Ben E. King, Sang “Stand By Me”

When it comes to music, movies are kind of like vampires: to gain life, they often suck the blood out of popular songs. Just consider “Stand By Me,” the signature hit of Ben E. King (September 28, 1938-April 30, 2015) and the 1986 Rob Reiner film of the same name. Not only did the film gain an instantly recognizable and memorable title, it benefited from all the emotive association that came with King’s 1961 recording. It rooted the movie in its time period and connected with the over-arching sentiment of the movie, the enduring power and importance of friendship.

We’ve seen the parasitic relationships between movies and music elsewhere in the Revue, with Percy Sledge’s “When a Man Loves a Woman,” and, to a lesser extent with Johnny Kemp’s “Birthday Suit.” (Perhaps I should be more kind and call it a symbiotic relationship, as songs often gain renewed popularity as a result of being in a movie, TV show or even a commercial. The use of “Stand By Me” in the film catapulted it back into the Top 10 a quarter century after its initial release.)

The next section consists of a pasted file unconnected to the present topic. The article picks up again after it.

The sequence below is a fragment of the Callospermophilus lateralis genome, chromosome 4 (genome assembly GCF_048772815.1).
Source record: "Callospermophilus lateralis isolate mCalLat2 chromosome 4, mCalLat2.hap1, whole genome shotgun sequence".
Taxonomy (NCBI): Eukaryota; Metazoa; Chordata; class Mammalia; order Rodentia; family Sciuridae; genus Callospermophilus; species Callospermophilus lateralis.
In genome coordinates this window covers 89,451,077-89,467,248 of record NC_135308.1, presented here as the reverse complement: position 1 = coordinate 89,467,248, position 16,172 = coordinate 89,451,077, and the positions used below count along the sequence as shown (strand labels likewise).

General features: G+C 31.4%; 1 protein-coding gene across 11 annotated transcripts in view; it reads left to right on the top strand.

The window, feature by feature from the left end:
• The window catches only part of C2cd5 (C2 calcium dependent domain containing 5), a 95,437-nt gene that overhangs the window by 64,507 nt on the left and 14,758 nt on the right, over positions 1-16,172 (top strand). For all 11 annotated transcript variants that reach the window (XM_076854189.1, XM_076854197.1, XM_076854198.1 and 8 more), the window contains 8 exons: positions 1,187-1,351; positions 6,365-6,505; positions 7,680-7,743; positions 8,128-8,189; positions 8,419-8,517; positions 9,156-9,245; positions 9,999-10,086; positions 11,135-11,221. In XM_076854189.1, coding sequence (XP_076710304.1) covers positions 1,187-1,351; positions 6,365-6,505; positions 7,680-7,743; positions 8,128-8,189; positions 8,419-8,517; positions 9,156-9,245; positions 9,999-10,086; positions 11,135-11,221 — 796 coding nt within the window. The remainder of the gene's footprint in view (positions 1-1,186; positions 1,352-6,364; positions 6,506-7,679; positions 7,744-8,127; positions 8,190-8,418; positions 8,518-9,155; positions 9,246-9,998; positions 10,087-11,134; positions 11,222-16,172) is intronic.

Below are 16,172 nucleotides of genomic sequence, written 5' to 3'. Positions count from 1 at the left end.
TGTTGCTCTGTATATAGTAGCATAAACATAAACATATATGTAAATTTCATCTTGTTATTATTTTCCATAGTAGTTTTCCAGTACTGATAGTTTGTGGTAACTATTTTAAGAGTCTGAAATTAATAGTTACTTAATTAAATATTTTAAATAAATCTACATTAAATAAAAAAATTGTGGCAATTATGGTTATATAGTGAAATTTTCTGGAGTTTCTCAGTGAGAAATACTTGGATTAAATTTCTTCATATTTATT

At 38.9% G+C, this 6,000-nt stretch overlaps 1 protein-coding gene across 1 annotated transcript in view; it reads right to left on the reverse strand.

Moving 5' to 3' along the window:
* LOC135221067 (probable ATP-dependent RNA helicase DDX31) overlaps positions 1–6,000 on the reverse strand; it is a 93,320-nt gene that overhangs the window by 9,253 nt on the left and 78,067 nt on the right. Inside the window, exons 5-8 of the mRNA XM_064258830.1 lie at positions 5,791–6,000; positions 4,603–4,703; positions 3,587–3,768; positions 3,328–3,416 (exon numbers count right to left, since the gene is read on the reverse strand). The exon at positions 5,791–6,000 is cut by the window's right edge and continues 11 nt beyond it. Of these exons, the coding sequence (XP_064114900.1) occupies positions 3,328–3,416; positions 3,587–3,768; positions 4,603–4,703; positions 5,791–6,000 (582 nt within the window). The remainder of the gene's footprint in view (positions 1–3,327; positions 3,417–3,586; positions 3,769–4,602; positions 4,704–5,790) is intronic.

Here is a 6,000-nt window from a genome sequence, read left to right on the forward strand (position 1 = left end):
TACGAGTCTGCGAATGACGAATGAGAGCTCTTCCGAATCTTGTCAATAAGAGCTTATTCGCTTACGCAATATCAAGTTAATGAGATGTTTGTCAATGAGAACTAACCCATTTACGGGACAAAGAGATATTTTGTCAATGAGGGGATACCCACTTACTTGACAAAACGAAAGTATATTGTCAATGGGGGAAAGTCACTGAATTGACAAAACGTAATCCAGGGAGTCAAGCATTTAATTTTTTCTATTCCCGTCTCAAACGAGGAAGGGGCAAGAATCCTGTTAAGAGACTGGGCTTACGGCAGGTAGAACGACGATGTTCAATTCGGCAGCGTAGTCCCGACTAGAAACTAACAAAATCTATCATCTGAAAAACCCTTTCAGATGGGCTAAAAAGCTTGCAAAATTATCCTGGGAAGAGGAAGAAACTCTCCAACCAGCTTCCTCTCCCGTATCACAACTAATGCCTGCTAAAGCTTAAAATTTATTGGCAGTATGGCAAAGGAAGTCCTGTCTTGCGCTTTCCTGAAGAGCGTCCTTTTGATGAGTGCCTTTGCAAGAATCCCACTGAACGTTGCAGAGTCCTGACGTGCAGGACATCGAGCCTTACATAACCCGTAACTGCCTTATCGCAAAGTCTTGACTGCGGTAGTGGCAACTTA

“Stand By Me” has been covered and recorded numerous times–the 4th-most-recorded song of the 20th century, according to BMI. And its popularity has continued well into the internet-dominated 21st century. The Playing for Change rendition of the song, pieced together from videos of street musicians from around the world, has been viewed over 75 million times since it was uploaded in 2008.

“Stand By Me” was written by King and the hit-making duo of Jerry Leiber and Mike Stoller. King gets 50% credit for the song and Leiber and Stoller 25% each. According to a 2012 interview with Stoller in JazzWax, King is responsible for most of the lyrics and melody; Leiber and Stoller added distinctive elements, such as the bass line.

But King was hardly a one-hit wonder. He had a string of other hits, as both a solo artist and a core member of The Drifters. “Spanish Harlem,” “This Magic Moment” and “Save the Last Dance for Me” are all part of his recording legacy, which stretched from the 1950s all the way into the 1980s.